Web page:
Consider This Your PSA

This past weekend one of our neighbors had a small kitchen fire. A sweet family lives there with a brand new baby, and I am sure it was quite frightening for them. The husband is a police officer, so he had a pretty good bit of support from his fellow officers. And by a pretty good bit of support, I mean a firetruck, an ambulance and seven police cars all showed up . . . for a small kitchen fire. Not only did our street become a scene from a SWAT movie, you could also hear their smoke alarm beeping all the way down to our house, seven houses away. Needless to say, it took a little bit of conversation to explain all of that to the girls.

We reassured them everyone was safe. We reassured them no one got hurt. We reassured them our house wasn't going to catch on fire. And we reassured them that if anything ever happened at our house, their "safe zone" was next door at our good friends, the Navarrete's, house.

I think we did a pretty great job calming them down. The only residual fear they seemed to have was related to the very loud smoke alarm.

So of course, wouldn't you know that last night at about 2:00 a.m., the battery in one of our smoke alarms went out and started doing that annoying chirping thing that happens. (And also, WHY IS IT that smoke alarm batteries only go out in the middle of the night?)

I woke Mike up, and he started doing the wait and hunt thing one does in the middle of the night when one has a random smoke alarm battery failure. Keep in mind also that Mike is partially deaf, so hearing that high-pitched sound was no easy feat for him.  He stood perfectly still, waited for the beep, ran to the location he thought it was in, waited again, and repeated this over and over again. Finally, after several minutes of beep and seek, he discovered the offending smoke alarm.

Any guesses as to where it was?

If you guessed the girl's bedroom, you'd be correct. I mean, of COURSE it was going to be in the girl's bedroom. It couldn't be in OUR bedroom, or any of the OTHER bedrooms, or a hallway or the kitchen. NOPE.

Fortunately, we do keep 9-Volt batteries on hand at all times, so we were prepared for the hell the demon smoke alarm had unleashed in our sleep. Mike went into the girls' room, calmly climbed the ladder with expert stealthiness, removed the battery and replaced it with the new one. He was like a ninja battery changer. I was quite impressed. The girls stirred a little, but Mike lovingly reassured them everything was okay.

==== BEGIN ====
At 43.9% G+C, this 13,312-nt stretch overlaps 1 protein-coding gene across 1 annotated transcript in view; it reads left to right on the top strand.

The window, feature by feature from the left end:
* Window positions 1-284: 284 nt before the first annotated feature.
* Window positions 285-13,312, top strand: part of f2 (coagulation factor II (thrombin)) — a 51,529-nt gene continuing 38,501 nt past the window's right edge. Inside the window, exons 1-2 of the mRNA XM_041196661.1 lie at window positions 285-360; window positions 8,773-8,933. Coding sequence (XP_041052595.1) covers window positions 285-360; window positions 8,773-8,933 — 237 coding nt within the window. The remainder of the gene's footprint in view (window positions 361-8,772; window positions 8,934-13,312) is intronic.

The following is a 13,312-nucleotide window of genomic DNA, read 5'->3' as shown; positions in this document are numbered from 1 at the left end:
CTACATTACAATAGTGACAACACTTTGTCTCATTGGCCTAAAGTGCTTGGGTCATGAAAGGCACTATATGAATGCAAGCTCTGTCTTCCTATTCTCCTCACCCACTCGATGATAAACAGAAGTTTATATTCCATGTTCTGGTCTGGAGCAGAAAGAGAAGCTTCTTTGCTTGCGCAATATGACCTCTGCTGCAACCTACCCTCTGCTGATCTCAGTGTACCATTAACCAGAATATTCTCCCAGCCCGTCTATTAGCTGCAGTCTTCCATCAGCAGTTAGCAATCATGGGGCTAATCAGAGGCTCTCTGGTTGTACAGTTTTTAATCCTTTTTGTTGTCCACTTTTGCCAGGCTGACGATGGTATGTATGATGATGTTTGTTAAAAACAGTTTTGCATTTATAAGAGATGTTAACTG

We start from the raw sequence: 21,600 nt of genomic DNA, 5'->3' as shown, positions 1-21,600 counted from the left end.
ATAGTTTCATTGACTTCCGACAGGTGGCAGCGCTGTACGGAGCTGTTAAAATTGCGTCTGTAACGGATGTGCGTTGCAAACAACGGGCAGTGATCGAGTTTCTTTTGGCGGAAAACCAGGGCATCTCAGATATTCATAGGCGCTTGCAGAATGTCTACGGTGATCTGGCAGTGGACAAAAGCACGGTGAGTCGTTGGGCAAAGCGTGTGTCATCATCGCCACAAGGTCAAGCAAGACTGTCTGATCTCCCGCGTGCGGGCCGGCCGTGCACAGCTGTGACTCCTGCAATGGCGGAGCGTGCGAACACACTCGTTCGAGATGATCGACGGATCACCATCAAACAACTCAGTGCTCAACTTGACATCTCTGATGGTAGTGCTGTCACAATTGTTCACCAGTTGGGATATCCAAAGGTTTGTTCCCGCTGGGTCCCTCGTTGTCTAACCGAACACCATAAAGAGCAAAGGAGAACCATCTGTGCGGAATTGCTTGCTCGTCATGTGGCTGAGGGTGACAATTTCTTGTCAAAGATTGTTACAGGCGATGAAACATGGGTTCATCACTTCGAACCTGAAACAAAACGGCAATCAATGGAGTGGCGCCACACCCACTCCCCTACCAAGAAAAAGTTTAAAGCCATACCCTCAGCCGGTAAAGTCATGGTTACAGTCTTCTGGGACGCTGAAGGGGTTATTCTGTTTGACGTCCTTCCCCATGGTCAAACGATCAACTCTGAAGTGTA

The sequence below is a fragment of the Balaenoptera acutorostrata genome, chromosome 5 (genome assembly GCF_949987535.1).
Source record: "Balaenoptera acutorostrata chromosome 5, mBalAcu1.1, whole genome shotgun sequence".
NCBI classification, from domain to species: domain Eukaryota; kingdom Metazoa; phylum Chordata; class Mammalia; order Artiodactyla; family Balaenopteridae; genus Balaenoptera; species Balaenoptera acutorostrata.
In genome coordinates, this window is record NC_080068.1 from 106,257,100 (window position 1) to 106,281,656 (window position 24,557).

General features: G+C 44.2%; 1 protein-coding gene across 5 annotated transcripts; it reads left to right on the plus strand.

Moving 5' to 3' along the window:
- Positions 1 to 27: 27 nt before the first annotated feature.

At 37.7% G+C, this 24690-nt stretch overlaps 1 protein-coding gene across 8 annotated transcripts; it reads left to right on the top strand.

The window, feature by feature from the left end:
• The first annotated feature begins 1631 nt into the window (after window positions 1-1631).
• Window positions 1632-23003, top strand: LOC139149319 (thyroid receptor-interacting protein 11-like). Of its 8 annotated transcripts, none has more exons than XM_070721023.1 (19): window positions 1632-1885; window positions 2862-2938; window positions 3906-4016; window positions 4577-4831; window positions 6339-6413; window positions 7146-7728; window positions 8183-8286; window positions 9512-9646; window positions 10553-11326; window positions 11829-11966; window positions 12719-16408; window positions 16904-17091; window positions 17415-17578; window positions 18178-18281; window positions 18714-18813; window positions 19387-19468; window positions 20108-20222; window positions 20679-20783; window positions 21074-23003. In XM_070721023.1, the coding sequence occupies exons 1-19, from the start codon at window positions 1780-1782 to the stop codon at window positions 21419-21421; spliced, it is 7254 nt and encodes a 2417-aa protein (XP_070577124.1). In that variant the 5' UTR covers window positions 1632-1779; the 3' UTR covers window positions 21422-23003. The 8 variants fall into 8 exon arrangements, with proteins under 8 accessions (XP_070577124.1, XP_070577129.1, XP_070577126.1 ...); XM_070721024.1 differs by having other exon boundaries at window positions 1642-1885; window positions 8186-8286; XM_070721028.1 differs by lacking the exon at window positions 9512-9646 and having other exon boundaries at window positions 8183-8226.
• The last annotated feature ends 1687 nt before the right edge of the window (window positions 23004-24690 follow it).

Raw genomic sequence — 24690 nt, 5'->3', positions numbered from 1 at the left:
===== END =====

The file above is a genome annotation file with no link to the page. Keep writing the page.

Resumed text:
But then, as though I was watching a car wreck in slow motion Mike popped the new battery back into it's place in the smoke alarm and said, "Don't worry girls, it's just the smmooooookealarrrrrrmmmmm." (use your slow motion voice).

The moment he mentioned the word smoke alarm, he was also plugging the new battery into the smoke alarm. I don't know if you know anything about smoke alarms, but when you unplug a battery and then replug one in, the entire system seems to reset itself by producing an EAR PIERCING AND CONSTANT BEEP, much like the one we heard from our neighbor's house.

Both girls flipped out, Mike jumped down from the ladder with his expert ninja battery changing skills, and flew to their bedside to reassure them. At the same time I was yelling, "It's just the smoke alarm, but our house is fine. Our house is NOT on fire! It's just the smoke alarm!" (I'm very calm in a crisis.)

Shannay, who can pretty much sleep through anything, rolled over and said, "What's happening?" as though she were awaking from a deep, deep sleep.

Unfortunately, poor Nikki, who is a very light sleeper, was not quite as reassured as we thought. At the sound of the words "smoke alarm" and the simultaneously LOUD BEEP as the system reset, and my somewhat loud "reassurance" that we weren't on fire, she did what any normal person does when scared half to death. She peed. A LOT. I mean, bed soaking, comforter soaking, child soaking, pee.

At 2:00 a.m.

All that to say, consider this your PSA and change the batteries in your smoke alarm. Today.

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